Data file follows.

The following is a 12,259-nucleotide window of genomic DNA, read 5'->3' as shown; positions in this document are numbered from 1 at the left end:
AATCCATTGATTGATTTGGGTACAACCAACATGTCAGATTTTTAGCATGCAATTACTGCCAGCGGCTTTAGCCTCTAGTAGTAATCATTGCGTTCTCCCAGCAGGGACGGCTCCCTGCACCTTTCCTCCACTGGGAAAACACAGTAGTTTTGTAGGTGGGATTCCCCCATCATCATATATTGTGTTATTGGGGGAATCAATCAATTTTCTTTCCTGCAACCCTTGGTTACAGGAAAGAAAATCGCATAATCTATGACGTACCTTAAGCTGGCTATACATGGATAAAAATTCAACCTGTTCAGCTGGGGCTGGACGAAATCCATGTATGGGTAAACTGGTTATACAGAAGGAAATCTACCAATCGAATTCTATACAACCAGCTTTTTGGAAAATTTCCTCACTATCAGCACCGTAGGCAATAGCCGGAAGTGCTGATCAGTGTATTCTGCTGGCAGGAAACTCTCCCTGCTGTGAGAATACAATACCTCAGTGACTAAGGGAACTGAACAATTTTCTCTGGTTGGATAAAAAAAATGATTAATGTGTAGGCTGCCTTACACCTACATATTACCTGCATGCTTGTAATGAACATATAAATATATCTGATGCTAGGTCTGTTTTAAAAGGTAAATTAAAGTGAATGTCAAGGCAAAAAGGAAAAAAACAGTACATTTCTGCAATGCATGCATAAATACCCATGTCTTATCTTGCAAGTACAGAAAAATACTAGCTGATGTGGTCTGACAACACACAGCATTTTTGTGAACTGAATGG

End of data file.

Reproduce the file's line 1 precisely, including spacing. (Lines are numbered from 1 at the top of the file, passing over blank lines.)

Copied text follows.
The following is a 12,259-nucleotide window of genomic DNA, read 5'->3' as shown; positions in this document are numbered from 1 at the left end: